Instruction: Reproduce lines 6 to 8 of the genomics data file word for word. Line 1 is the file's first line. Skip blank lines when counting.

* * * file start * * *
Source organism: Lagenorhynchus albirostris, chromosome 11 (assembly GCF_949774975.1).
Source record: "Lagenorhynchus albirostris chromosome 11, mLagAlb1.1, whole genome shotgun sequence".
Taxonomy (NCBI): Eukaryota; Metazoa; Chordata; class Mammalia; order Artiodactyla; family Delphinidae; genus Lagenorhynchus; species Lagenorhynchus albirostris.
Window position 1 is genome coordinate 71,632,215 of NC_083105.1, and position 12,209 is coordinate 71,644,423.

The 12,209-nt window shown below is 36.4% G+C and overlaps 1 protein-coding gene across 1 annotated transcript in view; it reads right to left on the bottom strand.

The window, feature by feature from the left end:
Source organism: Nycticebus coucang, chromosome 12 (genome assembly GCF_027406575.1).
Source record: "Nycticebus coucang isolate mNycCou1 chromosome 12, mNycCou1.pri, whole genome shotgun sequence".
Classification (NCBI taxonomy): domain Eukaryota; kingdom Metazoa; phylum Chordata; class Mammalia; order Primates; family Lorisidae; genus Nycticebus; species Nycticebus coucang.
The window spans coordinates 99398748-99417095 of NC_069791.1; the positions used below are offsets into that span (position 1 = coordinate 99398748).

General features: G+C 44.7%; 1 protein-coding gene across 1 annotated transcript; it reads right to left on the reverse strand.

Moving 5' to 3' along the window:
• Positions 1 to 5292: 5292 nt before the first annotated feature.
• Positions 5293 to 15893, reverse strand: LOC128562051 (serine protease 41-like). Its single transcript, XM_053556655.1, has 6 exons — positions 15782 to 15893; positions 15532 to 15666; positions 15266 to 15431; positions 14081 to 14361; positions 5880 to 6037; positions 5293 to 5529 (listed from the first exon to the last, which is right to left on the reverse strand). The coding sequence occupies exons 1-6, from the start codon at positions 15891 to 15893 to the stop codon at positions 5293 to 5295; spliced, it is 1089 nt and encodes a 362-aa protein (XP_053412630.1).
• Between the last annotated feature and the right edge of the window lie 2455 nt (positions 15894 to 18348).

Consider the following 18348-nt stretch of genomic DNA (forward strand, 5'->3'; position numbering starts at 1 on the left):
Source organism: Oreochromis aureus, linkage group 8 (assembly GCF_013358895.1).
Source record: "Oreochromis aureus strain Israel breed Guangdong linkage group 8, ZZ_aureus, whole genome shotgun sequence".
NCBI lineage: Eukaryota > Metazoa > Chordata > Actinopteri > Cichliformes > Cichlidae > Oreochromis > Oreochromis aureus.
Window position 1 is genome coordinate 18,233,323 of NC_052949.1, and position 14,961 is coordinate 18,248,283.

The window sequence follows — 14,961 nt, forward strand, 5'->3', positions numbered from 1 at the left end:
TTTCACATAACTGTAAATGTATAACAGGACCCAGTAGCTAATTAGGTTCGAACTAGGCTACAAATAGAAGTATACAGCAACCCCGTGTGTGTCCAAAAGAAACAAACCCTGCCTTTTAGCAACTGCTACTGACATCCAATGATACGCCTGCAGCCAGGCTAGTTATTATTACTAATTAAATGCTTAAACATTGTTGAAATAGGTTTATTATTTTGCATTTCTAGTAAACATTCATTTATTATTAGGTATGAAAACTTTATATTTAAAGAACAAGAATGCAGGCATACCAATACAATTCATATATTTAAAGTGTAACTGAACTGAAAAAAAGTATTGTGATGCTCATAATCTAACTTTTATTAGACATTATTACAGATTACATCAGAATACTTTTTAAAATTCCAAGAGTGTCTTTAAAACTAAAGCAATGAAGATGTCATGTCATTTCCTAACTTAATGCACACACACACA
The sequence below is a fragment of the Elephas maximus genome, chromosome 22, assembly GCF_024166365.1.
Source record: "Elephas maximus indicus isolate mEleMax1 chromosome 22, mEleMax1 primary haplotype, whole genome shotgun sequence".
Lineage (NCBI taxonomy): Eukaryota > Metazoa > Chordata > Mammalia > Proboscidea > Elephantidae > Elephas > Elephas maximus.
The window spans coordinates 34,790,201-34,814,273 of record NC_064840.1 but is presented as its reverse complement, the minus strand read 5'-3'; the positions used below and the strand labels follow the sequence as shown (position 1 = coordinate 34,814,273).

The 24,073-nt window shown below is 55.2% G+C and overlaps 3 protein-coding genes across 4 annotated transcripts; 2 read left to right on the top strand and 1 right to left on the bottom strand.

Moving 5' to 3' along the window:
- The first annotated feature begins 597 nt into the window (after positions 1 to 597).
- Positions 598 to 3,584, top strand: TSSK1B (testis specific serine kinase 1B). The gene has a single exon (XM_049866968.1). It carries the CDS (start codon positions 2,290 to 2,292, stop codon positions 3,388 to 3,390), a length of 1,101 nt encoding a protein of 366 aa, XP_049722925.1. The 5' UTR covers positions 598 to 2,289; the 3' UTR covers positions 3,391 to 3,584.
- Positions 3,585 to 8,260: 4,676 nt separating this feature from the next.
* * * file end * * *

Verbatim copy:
The window, feature by feature from the left end:
Source organism: Nycticebus coucang, chromosome 12 (genome assembly GCF_027406575.1).
Source record: "Nycticebus coucang isolate mNycCou1 chromosome 12, mNycCou1.pri, whole genome shotgun sequence".